The courts which have denied pendent jurisdiction in Title VII cases have usually relied on a different test. See, e.g., Frye v. Pioneer Logging Machinery, Inc., 555 F. Supp. 730 (D.S.C.1983); Bennett v. Southern Marine Management Co., 531 F. Supp. 115 (M.D.Fla.1982); Lim v. The International Institute of Metropolitan Detroit, Inc., 510 F. Supp. 722 (E.D.Mich. 1981). These courts have applied the rule expressed in Owen Equipment and Erection Co. v. Kroger, 437 U.S. 365, 98 S. Ct. 2396, 57 L. Ed. 2d 274 (1978), which added a third element to the test for pendent jurisdiction. The Supreme Court held in Kroger that

 
a finding that federal and non-federal claims arise from a "common nucleus of operative fact," the test of Gibbs, does not end the inquiry into whether a federal court has power to hear the non-federal claims along with the federal ones. Beyond this constitutional minimum, there must be an examination of the posture in which the non-federal claim is asserted and of the specific statute that confers jurisdiction over the federal claim, in order to determine whether "Congress in [that statute] has ... expressly or by implication negated the exercise of jurisdiction over the particular non-federal claim.

437 U.S. at 373, 98 S. Ct. at 2402 (quoting Aldinger v. Howard, 427 U.S. 1, 96 S. Ct. 2413, 49 L. Ed. 2d 276 (1976).

The courts have applied this additional test in Title VII cases by noting principally that Congress intended such cases "to be in every way expedited," 42 U.S.C. § 2000e-5(f) (5), and that joinder of state law claims would conflict with that goal. Specifically, delay might be caused by necessary discovery and proof regarding damages available under state law but not under Title VII, since Title VII provides only for equitable relief. Conflict with Congressional intent has also been inferred from the absence of a right to a jury trial under Title VII and the limitation of Title VII remedies to equitable relief. Consequently, these courts have decided in effect that state law claims in which there is a right to jury trial and legal damages may never be joined to federal claims under Title VII.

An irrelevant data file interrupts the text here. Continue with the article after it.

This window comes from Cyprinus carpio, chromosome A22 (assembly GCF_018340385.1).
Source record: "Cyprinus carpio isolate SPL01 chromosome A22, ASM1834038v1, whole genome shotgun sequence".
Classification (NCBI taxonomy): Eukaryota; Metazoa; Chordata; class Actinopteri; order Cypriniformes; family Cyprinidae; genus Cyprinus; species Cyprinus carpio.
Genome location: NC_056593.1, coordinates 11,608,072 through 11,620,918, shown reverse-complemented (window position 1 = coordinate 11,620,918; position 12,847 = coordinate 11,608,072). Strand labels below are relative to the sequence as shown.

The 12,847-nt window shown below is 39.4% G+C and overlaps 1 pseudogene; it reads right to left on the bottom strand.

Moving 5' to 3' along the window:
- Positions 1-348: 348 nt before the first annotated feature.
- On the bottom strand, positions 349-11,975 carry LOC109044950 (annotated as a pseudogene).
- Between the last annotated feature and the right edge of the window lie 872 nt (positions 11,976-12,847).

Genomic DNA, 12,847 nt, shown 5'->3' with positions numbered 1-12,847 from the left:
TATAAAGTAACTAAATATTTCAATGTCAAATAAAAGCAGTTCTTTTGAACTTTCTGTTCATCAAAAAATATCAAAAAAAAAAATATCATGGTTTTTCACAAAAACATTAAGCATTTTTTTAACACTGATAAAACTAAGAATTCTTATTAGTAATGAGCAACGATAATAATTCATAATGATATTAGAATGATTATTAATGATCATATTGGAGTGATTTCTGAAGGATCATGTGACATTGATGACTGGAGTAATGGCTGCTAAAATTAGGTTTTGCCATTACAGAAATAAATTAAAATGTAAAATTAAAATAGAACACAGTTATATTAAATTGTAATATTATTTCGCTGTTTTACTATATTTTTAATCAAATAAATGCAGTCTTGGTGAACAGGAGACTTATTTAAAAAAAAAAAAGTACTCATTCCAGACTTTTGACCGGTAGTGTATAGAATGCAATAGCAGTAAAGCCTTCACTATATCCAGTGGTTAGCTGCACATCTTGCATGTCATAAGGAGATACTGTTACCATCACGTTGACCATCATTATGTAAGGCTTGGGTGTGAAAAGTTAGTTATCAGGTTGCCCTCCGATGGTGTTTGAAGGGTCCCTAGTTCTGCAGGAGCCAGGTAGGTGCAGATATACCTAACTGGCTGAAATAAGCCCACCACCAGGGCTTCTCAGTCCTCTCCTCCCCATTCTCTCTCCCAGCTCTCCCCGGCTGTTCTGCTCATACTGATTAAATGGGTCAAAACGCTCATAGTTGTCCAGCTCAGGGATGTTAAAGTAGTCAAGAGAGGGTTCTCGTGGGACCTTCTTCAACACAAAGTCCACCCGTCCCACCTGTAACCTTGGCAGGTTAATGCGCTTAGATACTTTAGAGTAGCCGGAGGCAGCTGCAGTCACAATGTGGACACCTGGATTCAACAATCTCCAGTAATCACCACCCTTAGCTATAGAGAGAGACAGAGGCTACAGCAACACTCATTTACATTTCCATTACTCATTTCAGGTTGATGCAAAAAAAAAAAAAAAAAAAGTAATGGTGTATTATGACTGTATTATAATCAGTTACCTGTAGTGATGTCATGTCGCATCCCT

There being no question as to a common nucleus of facts, we conclude that we must attempt to address Congressional intent in this case. It is possible to debate that conclusion by distinguishing Kroger and *959 related Supreme Court decisions as bearing only on questions of so-called "pendant party jurisdiction," since they have involved joinder of additional parties rather than merely additional claims against present parties. See Kroger (non-diverse third party defendant); Aldinger (county not liable in Section 1983 action under the then-existing rule of Monroe v. Pape, 365 U.S. 167, 81 S. Ct. 473, 5 L. Ed. 2d 492 (1961)); Zahn v. International Paper, 414 U.S. 291, 94 S. Ct. 505, 38 L. Ed. 2d 511 (1973) (potential class members failing to meet amount in controversy requirement individually). The language of Kroger was broad, however, and spoke of "claims" rather than only "parties." And recent commentators have agreed that the test for pendent jurisdiction must now be "three-tiered" in light of Kroger. Matasar, Rediscovering "One Constitutional Case": Procedural Rules and the Rejection of the Gibbs Test for Supplemental Jurisdiction, 71 Calif.L.Rev. 1401, 1402 n. 4 (1983); Note, A Closer Look at Pendent and Ancillary Jurisdiction: Toward A Theory of Incidental Jurisdiction, 95 Harv.L.Rev. 1935 (1982).

The language of the jurisdictional grant itself, that federal district courts "shall have jurisdiction of actions brought under this subchapter," does not expressly indicate congressional intent. Nor have we found any language in the available legislative history that specifically addresses the question of pendent jurisdiction.[2] The immediate question is therefore what Congress might have implicitly intended with respect to exercising pendent jurisdiction in Title VII cases. We begin by identifying the principal characteristics of private actions under Title VII.

The statute requires that Title VII claims be initially referred to a state or local agency responsible for handling similar complaints under state or local law, if such laws and agencies exist. 42 U.S.C. § 2000e-5(c). Such an agency may then act as it sees fit in granting or seeking relief on an employee's behalf. A complaint may not be formally filed with the federal Equal Employment Opportunity Commission (EEOC) until sixty days after a state or local proceeding has been commenced or until such a proceeding terminates, whichever is earlier. A complaint must be filed with the EEOC within either one hundred and eighty or three hundred days after the alleged unlawful employment practice occurred, depending on whether state or local proceedings were commenced, but no later than thirty days after a state or local agency notifies a complainant that it has terminated a state or local proceeding. The EEOC then has one hundred and eighty days to review the case and either dismiss it, enter a conciliation agreement with all parties, or file suit against the employer. If it dismisses the complaint or fails to accomplish the other two options in that time it must notify the complainant of his or her right to bring a private action. 42 U.S.C. § 2000e-5(f) (1). Such a private action must then be brought within ninety days of notice of "right to sue." Once a private action is filed in district court, it is "to be in every way expedited" and may be referred to a master if not scheduled for trial within four months of the filing of defendant's answer. 42 U.S.C. § 2000e-5(f) (5). Finally, the statute provides for trial by court[3] and for equitable relief including injunctions, reinstatement and up to two years of back pay.